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Growing vegetables can be easy
This photo shows rows of, from left to right, bush beans, sweet corn and tomatoes on a bamboo trellis in a vegetable garden in New Paltz, N.Y. Planned correctly, the most basic vegetable garden takes little time or effort. - photo by Photo Contributed
Some things bear repeating: Plant vegetables.

The tastes of fresh-picked beans, lettuce, and tomatoes, grown from seeds of varieties bred for flavor rather than commercial appeal, will knock your socks off. Not to mention the satisfaction of doing “work” that puts food directly into your belly.

Planned correctly, the most basic vegetable garden takes little time or effort. Here’s how to plan and plant this most basic garden.

First, the site. For the plants’ sake, full sun — at least six hours daily — and well-drained soil are a must. If water stays puddled on the ground more than a few hours after rain has stopped, roots will suffocate.

For your sake, locate the garden as close to your house as possible — ideally, no farther from your door than you can throw the kitchen sink. With the garden close by, you’ll have no qualms about running out to grab another pepper for roasting or snipping some basil for a salad. And while you’re there, you might even stop to pull a weed or two.

The traditional way to create the garden is to till the soil a couple of times, wait a couple of weeks, till again, wait again, and then plant in rows, between which you till or hoe through the season. All that takes time and effort.

The quickest and easiest way to start a garden is to merely smother the existing lawn or weeds. One reason most gardeners till is to aerate the soil, but your soil won’t need aeration if you lay it out in permanent planting beds, each 36 inches wide, and paths, each 18 inches wide. Make a plan on paper, and keep the beds and paths in the same place year after year. Walk only on the paths; never set foot in a bed.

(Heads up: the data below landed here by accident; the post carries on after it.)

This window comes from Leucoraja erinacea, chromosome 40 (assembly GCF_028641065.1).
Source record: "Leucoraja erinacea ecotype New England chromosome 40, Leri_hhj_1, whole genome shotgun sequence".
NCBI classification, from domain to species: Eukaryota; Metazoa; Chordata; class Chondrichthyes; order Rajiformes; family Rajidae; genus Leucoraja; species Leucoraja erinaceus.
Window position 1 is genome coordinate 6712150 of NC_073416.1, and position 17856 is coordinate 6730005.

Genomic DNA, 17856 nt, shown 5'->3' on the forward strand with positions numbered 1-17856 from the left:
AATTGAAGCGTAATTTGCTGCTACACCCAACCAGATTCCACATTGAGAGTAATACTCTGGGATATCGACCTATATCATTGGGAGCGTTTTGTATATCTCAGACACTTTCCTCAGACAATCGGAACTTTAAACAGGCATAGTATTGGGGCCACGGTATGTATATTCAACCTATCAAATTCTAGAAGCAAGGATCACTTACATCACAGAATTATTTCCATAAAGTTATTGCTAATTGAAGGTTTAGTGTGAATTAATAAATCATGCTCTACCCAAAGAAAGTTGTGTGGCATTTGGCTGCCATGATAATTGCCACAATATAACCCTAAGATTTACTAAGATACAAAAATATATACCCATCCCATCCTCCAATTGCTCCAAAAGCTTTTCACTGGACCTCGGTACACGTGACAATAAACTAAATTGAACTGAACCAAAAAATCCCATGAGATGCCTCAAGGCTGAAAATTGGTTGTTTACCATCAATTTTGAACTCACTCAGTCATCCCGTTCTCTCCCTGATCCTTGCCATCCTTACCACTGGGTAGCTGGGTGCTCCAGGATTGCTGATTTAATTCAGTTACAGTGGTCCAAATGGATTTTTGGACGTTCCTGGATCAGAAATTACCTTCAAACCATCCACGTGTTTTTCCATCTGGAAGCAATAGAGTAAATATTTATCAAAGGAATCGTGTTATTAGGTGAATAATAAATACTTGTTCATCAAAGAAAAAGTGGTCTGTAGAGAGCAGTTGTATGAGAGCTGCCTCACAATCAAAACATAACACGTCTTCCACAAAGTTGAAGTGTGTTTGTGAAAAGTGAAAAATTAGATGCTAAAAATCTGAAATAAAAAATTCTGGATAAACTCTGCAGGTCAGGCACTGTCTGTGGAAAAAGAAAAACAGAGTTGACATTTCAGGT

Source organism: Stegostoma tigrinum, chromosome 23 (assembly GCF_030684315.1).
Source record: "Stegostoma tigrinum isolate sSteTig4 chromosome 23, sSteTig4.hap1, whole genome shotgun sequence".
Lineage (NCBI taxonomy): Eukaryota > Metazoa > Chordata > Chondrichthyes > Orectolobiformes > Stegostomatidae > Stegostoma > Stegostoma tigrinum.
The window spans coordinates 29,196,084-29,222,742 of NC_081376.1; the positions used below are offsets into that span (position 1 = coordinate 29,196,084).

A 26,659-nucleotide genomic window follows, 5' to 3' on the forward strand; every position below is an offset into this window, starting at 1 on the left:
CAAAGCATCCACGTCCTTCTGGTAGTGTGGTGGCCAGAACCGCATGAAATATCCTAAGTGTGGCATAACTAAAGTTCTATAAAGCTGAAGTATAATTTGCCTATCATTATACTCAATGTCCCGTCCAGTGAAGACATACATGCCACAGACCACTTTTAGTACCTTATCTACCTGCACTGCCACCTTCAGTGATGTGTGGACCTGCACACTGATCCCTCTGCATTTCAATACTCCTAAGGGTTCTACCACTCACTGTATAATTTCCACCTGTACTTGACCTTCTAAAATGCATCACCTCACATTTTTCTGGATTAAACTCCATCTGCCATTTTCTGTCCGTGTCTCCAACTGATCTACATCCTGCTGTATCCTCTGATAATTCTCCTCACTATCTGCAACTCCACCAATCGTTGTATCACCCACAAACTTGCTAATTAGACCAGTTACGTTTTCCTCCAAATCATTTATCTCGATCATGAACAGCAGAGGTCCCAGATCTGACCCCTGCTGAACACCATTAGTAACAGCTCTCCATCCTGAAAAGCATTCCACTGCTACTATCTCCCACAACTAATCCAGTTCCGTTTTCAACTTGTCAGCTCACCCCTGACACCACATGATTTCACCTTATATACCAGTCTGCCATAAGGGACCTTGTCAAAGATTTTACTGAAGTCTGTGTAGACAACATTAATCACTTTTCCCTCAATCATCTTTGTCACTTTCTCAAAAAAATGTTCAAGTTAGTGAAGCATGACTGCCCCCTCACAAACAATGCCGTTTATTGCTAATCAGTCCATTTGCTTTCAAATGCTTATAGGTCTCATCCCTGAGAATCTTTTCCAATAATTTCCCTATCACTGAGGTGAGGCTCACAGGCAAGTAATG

If your garden is to be fenced (which is necessary if rabbits or deer roam nearby), extend the garden’s boundary about a foot outside the fence. This gets the garden edge away from under the fence, where weeds would become tangled and too hard to pull.

After you have mapped out your garden, search the Internet or Yellow Pages for local “Compost” and “Arborists.” You want compost for the planting beds, and wood chips from an arborist for the paths between the beds. (Some recycling centers give these valuable materials away free for the hauling.) Plan on spreading a 3-inch depth of either of these materials, which works out to about a cubic yard for every 100 square feet needed.

Before you lay down the chips and compost, mow or knock down existing weeds or lawn, then smother them beneath paper. Use newspaper — black-and-white pages four sheets thick — or commercially available paper mulch, such as Horto Paper. Wet the paper as you lay it down to soften it and keep it from blowing, and overlap the edges. Before the end of the season, the grass or weeds will be dead, and your plants’ roots will have grown into and though the nearly decomposed paper.

The paper is needed only to start your garden, not in future years.

Now plant, right into the compost. When planting in beds, space the plants closer together than usually recommended. You can crowd 3 or 4 rows down each bed because you’ll be doing all your weeding and harvesting from the paths, rather than having to walk between the rows.

As soon as you lay down your compost, while the weather is cool, plant pea, radish and spinach seeds, onion sets, and small plants of broccoli, lettuce and parsley. When the weather turns reliably warm, about when honeysuckle, wild cherry and locust trees bloom, set out tomato and pepper plants, and plant seeds of cucumbers and bush green beans. In early summer, make another planting of green beans and cucumbers, and in late summer, plan for fall by sowing lettuce again, along with beets and turnips.

Following this season’s successes, you may be prompted to improve your garden next year, perhaps installing automatic, drip irrigation, perhaps starting some of your own transplants. This year, though, vow to weed. Just a few minutes a week is all the time needed, as long as you do it regularly.

More details about easily beginning and maintaining a vegetable garden are in my book “Weedless Gardening” (Workman Publishing, 2001).